If you want to know about me, here’s a quick version:
I’m a composer living in the Boston area. I travel a lot, mostly for concerts. Meanwhile, I run a freelance text services business—some editing, some research, some digitizing, mostly transcription. It’s work that allows for all the travel, and it works out well for me. You won’t read much about my music or my business on this site, but if you’re interested, you can visit jenniegottschalk.com or email me at jennie ( at ) soundexpanse.com.
If you want to know about the site, here’s one attempt I made at explaining it:
When I tell people, “I’ve started an experimental music blog,” the question that usually follows is, “What is experimental music?” If you haven’t yet formulated your own definition, this site could be a bit of a mystery to you. (If you’re already engaged in the field, I probably won’t be telling you anything new just below, but thanks for being here, and I welcome your input.)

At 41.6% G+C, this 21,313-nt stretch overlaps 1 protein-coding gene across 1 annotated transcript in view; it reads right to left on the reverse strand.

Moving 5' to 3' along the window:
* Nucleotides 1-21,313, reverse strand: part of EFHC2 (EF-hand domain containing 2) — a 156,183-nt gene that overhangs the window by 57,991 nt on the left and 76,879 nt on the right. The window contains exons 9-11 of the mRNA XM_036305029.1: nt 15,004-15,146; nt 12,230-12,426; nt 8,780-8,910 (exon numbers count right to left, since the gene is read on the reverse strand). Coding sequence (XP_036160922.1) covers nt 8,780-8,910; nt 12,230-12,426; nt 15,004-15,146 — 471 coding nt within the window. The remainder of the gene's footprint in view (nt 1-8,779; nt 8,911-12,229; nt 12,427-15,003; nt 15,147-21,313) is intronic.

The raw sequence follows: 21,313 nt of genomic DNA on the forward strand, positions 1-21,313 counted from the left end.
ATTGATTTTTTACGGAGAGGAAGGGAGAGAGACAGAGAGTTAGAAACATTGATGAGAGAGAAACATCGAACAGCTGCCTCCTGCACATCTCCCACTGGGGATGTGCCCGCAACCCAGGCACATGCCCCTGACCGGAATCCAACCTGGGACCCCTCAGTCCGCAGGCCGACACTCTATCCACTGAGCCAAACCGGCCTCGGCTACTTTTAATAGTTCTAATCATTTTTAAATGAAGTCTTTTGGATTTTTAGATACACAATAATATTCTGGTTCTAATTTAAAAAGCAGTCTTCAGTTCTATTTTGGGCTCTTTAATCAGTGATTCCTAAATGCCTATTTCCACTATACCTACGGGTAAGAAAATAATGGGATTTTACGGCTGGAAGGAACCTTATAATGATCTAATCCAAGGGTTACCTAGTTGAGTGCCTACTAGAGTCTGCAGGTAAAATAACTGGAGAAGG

The problem is, it is a term that refuses to be defined. Experimental music resists, stretches, and breaks boundaries. Defining it is like mapping a beach. The water line changes with the tide.
The single most useful direct comment I have found on the subject is by John Cage: “an experimental action is one the outcome of which is not foreseen.”
In his preface to The Principles of Psychology, Vol.1, William James wrote,
The reader will in vain seek for any closed system in the book. It is mainly a mess of descriptive details, running out into queries which only a metaphysics alive to the weight of her task can hope successfully to deal with. That will perhaps be centuries hence; and meanwhile the best mark of health that a science can show is this unfinished-seeming front.
I’d like to co-opt James’ statement for my own purposes. If you really want to know what experimental music is, keep reading and listening. You’ll find it in the details. It is not a style. It is not an aesthetic. It is not an ideology. It is not a limitation. It does have an “unfinished-seeming front,” and I for one am glad for it. Its resistance to definition is proof that it is still alive.